In military conflicts, there are never winners. Without fail, war brings a devastating loss of life, property and irreparable psychological damage to civilians. Though it is not often brought into the spotlight, the suffering of women can be particularly acute. Major General Patrick Cammaert, a former member of the UN Peacekeepers, was reported as commenting, “It is now more dangerous to be a woman than a soldier in modern conflict.”
Women Under Siege has done extensive reporting on the effect of conflict on women, not only where rape is used as a tool of war but in sexual coercion, child marriage and gender-based violence. In the last few years alone, dispatches from the most headline-grabbing conflicts (such as in Syria, the Democratic Republic of the Congo and Gaza) have included accounts of violence against women, and not solely perpetrated by soldiers, but by men abusing their wives and daughters, families forcing their daughters into early marriages and girls forced into sexual slavery because of economic conditions.
The most recent conflicts have begun to recognize the far-reaching impacts of war on women’s welfare. In the case of Gaza, the UN Development Fund for Women (UNIFEM) reported an increase in cases of domestic violence. Syria’s women have been victim to multiple abuses, with child marriages on the rise, sexual violence used by both sides in the conflict and domestic violence at home. Buzzfeed’s Miriam Berger gathered stories from both men and women in Syria who attributed a spike in violence against women to the indirect causes of war, quoting one Jordanian man as saying about his own family: “I’m depressed; I’m short-tempered — I never was before. But here… I beat my daughters — this one I beat every two to three days; this other all the time. I don’t want to; I just — I’m angry all the time.”
In response to the numerous reports of atrocities against women, the phrase ‘do something’ has been thrown around with abandon, though defining that ‘something’ has proven elusive. Providing security for women in conflict is not an easy task, nor is it one that can be accomplished without a continued holistic approach to development.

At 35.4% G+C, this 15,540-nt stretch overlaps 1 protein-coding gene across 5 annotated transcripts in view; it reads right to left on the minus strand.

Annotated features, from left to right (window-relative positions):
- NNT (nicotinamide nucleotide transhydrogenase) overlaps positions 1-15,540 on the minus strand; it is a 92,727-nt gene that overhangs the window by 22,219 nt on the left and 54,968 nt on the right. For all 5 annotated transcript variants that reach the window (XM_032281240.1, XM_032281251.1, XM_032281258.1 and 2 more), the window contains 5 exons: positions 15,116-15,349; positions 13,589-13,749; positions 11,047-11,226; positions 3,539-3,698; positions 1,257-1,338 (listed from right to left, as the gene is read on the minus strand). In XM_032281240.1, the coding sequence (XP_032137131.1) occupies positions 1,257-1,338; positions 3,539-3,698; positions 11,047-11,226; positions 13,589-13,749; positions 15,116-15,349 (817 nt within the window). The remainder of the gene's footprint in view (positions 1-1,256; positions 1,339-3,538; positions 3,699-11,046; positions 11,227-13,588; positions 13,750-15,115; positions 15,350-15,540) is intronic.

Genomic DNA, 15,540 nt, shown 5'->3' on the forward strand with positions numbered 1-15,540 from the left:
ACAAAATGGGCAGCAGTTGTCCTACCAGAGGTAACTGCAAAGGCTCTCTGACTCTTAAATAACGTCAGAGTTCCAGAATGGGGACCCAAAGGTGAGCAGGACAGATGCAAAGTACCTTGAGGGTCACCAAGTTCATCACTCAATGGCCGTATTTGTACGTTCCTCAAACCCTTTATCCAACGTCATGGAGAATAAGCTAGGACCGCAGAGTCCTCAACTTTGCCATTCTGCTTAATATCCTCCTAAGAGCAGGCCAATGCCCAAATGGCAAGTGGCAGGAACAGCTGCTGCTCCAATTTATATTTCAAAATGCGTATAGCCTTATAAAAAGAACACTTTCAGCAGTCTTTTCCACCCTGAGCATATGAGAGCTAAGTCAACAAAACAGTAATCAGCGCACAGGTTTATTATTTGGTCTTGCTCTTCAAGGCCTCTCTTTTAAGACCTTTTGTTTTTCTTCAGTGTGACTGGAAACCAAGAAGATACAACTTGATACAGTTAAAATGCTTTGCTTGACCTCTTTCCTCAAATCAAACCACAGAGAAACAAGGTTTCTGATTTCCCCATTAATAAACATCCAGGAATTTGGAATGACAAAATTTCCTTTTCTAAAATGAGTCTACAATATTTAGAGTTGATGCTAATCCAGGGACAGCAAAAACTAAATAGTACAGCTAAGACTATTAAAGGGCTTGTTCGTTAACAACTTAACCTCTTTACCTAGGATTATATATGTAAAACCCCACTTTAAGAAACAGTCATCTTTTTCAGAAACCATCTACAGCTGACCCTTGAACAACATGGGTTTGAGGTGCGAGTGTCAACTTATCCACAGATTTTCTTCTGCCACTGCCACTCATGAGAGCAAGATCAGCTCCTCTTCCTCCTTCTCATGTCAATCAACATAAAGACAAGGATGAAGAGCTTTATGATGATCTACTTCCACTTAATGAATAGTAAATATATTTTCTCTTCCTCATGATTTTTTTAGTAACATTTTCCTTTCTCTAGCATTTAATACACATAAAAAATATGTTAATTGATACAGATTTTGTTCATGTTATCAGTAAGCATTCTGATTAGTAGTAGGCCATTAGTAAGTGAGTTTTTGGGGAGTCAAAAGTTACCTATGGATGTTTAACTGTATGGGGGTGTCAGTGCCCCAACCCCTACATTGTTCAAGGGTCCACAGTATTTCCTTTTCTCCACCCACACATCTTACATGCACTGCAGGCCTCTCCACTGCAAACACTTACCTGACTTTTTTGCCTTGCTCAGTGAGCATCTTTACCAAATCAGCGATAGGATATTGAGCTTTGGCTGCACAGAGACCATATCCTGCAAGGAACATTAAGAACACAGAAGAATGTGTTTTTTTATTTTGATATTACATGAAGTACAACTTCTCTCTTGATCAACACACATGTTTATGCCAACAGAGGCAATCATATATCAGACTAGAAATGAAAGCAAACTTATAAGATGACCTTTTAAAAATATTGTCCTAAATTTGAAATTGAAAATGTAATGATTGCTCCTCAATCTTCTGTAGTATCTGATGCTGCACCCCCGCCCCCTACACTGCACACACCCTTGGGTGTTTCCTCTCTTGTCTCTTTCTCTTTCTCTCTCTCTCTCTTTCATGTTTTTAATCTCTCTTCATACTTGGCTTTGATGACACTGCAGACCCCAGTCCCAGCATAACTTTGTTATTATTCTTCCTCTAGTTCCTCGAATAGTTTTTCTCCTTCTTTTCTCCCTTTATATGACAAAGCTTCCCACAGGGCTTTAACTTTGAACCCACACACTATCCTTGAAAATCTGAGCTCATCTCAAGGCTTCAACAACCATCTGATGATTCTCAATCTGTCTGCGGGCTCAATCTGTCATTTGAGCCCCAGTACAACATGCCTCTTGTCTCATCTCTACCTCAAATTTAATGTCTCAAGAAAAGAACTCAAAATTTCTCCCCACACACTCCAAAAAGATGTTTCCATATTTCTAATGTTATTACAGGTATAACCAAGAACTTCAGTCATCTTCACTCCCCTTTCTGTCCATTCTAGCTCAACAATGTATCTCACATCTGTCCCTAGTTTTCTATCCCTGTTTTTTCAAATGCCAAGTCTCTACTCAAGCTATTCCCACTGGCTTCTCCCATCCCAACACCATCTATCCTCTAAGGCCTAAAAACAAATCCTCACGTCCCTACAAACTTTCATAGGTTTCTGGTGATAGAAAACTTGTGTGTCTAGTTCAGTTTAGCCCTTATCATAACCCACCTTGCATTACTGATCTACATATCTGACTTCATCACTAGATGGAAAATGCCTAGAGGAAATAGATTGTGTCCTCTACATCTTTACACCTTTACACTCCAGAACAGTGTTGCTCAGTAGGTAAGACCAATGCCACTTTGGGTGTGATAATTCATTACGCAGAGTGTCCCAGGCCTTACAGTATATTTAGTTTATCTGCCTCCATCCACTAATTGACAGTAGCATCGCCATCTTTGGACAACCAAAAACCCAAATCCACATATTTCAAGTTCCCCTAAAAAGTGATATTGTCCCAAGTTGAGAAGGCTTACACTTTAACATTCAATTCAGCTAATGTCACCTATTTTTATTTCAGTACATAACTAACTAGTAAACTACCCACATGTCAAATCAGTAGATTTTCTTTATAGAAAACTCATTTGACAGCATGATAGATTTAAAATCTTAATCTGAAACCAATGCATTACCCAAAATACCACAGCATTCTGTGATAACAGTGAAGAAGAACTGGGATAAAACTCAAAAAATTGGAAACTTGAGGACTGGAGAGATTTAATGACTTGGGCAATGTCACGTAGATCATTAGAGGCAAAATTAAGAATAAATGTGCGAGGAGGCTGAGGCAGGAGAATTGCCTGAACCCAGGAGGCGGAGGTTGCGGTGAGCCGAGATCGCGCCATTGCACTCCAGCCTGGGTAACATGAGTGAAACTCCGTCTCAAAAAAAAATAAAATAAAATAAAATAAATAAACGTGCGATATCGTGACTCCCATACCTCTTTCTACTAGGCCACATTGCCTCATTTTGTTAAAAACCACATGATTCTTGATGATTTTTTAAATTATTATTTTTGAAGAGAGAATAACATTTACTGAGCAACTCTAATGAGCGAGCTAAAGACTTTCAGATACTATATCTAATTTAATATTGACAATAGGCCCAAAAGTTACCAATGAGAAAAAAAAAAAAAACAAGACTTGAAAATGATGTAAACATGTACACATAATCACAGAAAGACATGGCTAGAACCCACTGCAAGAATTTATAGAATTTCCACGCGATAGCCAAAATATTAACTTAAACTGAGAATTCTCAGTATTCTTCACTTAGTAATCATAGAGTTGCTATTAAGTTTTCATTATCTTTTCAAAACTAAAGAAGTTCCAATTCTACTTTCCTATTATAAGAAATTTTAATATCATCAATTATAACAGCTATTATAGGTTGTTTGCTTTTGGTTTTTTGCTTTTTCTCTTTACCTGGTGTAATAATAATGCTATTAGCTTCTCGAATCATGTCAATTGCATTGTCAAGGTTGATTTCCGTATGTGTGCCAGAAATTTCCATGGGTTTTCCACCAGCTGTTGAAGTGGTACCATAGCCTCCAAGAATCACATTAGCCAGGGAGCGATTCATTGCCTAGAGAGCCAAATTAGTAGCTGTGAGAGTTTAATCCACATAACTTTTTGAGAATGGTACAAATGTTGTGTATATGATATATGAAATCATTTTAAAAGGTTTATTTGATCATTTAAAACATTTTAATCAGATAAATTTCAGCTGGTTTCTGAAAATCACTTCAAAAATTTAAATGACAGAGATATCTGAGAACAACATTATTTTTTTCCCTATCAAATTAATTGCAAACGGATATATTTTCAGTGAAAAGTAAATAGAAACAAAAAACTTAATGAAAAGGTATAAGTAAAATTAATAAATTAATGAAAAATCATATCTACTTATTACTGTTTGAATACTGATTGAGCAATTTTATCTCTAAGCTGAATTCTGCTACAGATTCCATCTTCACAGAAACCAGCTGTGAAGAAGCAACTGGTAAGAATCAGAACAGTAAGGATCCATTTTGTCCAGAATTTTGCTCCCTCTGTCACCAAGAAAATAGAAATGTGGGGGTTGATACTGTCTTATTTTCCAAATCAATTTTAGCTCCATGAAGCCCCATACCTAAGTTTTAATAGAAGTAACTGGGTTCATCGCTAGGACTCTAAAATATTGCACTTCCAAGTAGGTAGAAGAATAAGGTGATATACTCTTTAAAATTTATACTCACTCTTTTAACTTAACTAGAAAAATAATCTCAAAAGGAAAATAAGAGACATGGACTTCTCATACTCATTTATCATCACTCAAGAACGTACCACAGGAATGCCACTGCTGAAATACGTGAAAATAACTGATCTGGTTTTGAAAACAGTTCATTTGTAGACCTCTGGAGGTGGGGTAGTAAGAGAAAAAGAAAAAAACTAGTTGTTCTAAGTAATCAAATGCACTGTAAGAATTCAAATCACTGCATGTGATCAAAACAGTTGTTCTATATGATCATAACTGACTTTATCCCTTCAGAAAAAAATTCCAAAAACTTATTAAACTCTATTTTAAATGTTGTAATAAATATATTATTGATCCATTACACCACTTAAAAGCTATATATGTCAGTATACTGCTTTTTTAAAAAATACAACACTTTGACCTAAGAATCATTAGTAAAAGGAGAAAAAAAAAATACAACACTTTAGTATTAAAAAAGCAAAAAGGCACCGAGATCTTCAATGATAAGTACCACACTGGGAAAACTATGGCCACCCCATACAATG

Addressing inequality and poverty to raise the status of women, ensuring maternal health and education to improve family planning and allow girls’ and women greater autonomy over their own lives, tightening on human rights to prevent crimes such as FGM or child marriage – these will all contribute to a greater potential outcome for women in conflict as well as in peacetime, by elevating the overall status of girls and women worldwide. The suffering of women in war is inextricably tied to the suffering of women as a whole.
More specific interventions could also be integrated, such as more stringent protections for crimes against women. Though recognized as a war crime, the prosecution of rape is not always enforced. The global resignation to sexualized violence as an inevitable fact of war is unacceptable, for both victims and those at-risk in conflict regions.
The UN’s MDGs were wide enough in scope to integrate progress for women under the umbrella of other goals. Increased education for all ensured girls too benefited from greater resources allocated to learning. Decreasing poverty allowed ventures which empowered women to begin small business and generate income. Goals specifically targeting gender inequality and maternal health aided women in both social empowerment and in providing resources for childbearing women.
Now, looking forward, the post-2015 agenda can place a greater emphasis on the issues relevant to the turbulent world we live in. The ugly reality of war is not one that is comfortable to discuss or face, but the escalating crises that surround us make further inaction inexcusable.With Ban Ki-moon recently stating that the world has entered an era of “unprecedented conflict”, now more than ever it is important to focus on ensuring security for civilians, and particularly for women and children, in warfare.
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Cover image c/o the Advocacy Project Flickr Creative Commons